Poetry and Science Meet at Creative Intersection
"Poetry and science are not opposites, they’re actually allies," said David Hassler, director of Kent State University’s Wick Poetry Center.
Hassler paraphrases American poet Jane Hirshfield, who, in 2017, contacted him to collaborate on a Poets for Science project, which is now an interactive exhibit and writing invitation housed at the Wick Poetry Center on the Kent Campus.
The pair recently performed together at the 2023 Nobel Prize Summit: “Truth, Trust and Hope,” in Washington, D.C.
Poetry and science, Hassler said, come together to create meaningful emotional connections to complex knowledge.
“They’re allies because the microscope and the metaphor are both instruments of discovery that scientists and artists share,” Hassler said. “It’s a similar desire, a passion for asking and pursuing what they don’t know and finding elegant solutions to equations and to problems.”
“The mathematician will talk about the solution to a complex mathematical problem as elegant,” Hassler said, “They will use the aesthetic term to say it’s an ‘elegant solution.’ Well, you could say poetry is an elegant solution in language for what is difficult to say or understand.”
How Hassler and the Wick Poetry Center became part of the Nobel Prize Summit was a journey that connects to both the Poets for Science project and the more recent “Dear Vaccine,” an international interactive poem on the hope brought about by the introduction of COVID-19 vaccines in 2021.
“Dear Vaccine,” created by Wick in conjunction with the University of Arizona’s Poetry Center, became a book and then a stage performance that debuted in October 2022, at the National Academy of Sciences in Washington, D.C.
When Hassler mentioned to academy officials that the Poets for Science exhibit might make a nice addition to one of the academy’s galleries, the academy was quick to welcome the display. The exhibit then caught the eye of members of the Nobel Foundation, who asked if Wick could find a way to connect the exhibit to their summit.
Hassler offered to create a community poem for the summit and taught three online poetry workshops with 2009 Nobel Prize Laureate Elizabeth Blackburn, Ph.D., and four of the National Academy of Sciences’ Christine Mirzayan Science and Technology Policy Graduate Fellows: Mariela Garcia Arredondo, Nafeesa Andrabi, Kavitha Chintam and Danielle Coogan. Drawing from their individual writing, he then scripted a community poem that the group performed on stage at the Nobel Prize Summit. He also tapped Hirshfield to join the creative program.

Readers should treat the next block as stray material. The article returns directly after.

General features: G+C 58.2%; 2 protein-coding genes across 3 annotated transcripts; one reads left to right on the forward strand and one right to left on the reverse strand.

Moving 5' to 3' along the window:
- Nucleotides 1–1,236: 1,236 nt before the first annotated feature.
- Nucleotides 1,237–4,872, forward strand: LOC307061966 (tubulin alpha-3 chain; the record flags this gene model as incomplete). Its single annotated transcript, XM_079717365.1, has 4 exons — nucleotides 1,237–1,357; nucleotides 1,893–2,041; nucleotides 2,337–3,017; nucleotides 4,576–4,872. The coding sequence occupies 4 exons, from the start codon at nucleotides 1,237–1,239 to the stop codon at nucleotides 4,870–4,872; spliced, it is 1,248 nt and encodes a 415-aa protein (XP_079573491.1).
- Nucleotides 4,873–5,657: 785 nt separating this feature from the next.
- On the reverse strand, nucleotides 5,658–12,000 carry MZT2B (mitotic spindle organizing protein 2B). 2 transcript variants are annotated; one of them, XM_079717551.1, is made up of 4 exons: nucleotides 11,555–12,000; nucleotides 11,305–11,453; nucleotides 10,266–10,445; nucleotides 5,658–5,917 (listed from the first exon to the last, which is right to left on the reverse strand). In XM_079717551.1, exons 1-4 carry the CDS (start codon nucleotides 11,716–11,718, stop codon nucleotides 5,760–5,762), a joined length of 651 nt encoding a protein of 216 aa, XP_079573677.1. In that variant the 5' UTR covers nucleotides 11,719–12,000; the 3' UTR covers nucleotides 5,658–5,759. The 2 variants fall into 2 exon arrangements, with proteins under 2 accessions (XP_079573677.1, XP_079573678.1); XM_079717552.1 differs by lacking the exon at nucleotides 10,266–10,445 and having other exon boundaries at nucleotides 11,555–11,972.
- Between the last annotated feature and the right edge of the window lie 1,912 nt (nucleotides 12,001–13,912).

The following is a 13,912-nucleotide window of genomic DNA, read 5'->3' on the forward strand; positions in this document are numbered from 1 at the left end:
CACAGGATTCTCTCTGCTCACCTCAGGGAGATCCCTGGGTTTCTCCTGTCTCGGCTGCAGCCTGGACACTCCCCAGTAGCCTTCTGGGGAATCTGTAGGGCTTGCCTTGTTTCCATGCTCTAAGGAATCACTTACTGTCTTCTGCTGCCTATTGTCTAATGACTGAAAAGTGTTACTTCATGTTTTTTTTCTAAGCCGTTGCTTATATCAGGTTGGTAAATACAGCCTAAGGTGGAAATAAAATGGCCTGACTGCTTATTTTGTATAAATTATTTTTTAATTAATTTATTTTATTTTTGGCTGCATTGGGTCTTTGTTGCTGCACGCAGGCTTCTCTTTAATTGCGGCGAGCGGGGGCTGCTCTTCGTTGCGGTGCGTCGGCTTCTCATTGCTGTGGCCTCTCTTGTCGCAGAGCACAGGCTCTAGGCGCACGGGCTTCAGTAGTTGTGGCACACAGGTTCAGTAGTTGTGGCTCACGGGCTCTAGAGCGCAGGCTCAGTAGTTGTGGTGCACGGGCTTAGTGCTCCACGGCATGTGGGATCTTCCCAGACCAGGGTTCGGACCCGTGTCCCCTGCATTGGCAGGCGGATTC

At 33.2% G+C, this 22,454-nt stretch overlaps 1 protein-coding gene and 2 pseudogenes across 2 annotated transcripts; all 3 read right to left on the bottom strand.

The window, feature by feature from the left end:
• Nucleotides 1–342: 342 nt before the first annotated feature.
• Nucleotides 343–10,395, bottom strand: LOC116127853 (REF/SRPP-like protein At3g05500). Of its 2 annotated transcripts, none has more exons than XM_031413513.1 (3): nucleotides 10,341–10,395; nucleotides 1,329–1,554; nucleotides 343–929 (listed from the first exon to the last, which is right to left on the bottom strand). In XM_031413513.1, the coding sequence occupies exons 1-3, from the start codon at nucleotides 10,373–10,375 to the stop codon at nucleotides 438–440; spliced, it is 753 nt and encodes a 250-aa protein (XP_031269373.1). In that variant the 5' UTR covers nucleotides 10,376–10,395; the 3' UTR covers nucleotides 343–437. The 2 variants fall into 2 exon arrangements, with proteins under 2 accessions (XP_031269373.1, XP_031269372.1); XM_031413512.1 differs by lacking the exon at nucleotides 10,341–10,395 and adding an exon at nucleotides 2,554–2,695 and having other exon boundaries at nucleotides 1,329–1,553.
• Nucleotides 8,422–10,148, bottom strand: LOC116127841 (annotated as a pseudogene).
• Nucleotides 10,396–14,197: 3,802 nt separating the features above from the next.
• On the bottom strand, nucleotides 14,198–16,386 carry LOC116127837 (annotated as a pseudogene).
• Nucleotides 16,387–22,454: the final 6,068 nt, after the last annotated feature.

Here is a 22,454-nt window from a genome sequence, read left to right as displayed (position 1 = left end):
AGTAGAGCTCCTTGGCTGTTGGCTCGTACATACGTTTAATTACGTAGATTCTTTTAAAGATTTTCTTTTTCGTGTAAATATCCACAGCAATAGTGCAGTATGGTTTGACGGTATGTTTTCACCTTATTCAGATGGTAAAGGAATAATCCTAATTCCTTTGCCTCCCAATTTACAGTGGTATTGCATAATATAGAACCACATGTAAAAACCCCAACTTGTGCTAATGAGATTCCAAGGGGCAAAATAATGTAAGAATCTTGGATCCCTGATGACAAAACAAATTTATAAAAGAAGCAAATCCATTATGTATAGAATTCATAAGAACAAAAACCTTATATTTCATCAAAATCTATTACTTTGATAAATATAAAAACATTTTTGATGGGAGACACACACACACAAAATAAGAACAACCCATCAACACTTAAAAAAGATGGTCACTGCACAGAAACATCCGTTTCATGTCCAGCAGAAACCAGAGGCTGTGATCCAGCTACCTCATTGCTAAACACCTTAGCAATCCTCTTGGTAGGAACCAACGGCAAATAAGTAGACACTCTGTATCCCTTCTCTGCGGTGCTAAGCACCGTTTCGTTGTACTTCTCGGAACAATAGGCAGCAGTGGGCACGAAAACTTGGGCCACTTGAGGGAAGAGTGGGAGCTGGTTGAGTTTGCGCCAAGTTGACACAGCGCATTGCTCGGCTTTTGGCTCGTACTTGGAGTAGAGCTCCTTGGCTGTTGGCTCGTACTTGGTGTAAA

Since then, the National Academy of Sciences has asked for permission to have the poem designed into a poster to be part of the science poster exhibit at the Academy.
Hassler and Hirshfield also will be joining forces to make Poets for Science a large global call for science poems, like "Dear Vaccine," which Hassler hopes also will become a printed anthology.
With science – particularly topics like global warming – under fire politically, Hassler said it is a critical time when poetry can help bring science to the masses in meaningful ways.
“Poetry can be a way of communicating science in a way that makes it very accessible and relevant to our lives and I think that’s part of the struggle that science is having now,” Hassler said.
The Poets for Science Exhibit will remain on display at the National Academy of Sciences through September, when it will move to the academy’s Keck Center, also in Washington, D.C., where it will remain through the end of the year.
Here is the text of the community poem scripted by Hassler for the Nobel summit, comprised of writing by participants in his poetry workshop: Arredondo, Andrabi, Chintam, Coogan and Blackburn:
“Origin Story: A Nobel Prize Summit Community Poem” – After Camille Dungy’s “Characteristics of Life”
Ask me if I speak for myself
and I will say, what is a self but a tangle,
a cobweb of stories, generations deep,
stitched together by Earth’s fibers.
Udi lethu, Ithi kadu.
Nothing I speak is without the trace –
channeled scablands –
of every path carved before me,
a single molecular origin story.
The tiniest wriggling organism,
invisible in its still, dark pond water
can tell us truths that inspire. Yet how can I speak
for the molecules dancing in each living
creature, calling back- and-forth?
I eavesdrop on their gossipy chatter,
ask them to explain, but mostly
they take the fifth.
Ask me what I know of the morning banter
of the blue jay, the scrub jay, the cooing of doves,
and I will tell you, I know only
the meaning I make of their song.
How can I speak for the soil,
welcoming all, hugging seeds
that spring forward in shoots?
Nuestro suelo, terreno, y tierra
bursting with black and ruddy colors
that envelop our skin and keep our bellies fed.
More and more I have come to trust
in the circularity of a tree,
how it yearns itself out of the soil,
from sprout, to seedling, to sapling,
then rots and returns to the Earth.
When I trust the coffee shop stranger
to watch my backpack, I leap
into the woven net of ties between us.
We catch each other holding doors open,
offer our hands in greeting,
each of us the same stardust rearranged.
I speak to unself myself,
to tell the truth of the origin story
we share with our planet.
A truth lost too often in rushing days
and racing thoughts. A truth coursing
through the ventricles in my heart,
whispers of ancestors, trees, and oceans.
Bol ke sach zinda hai ab tak.
I speak for the Earth,
and the Earth speaks through me.
Our narratives cannot be untangled.
Photo credits: Bruce Guthrie for the National Academy of Sciences, David Hassler and Don Hassler.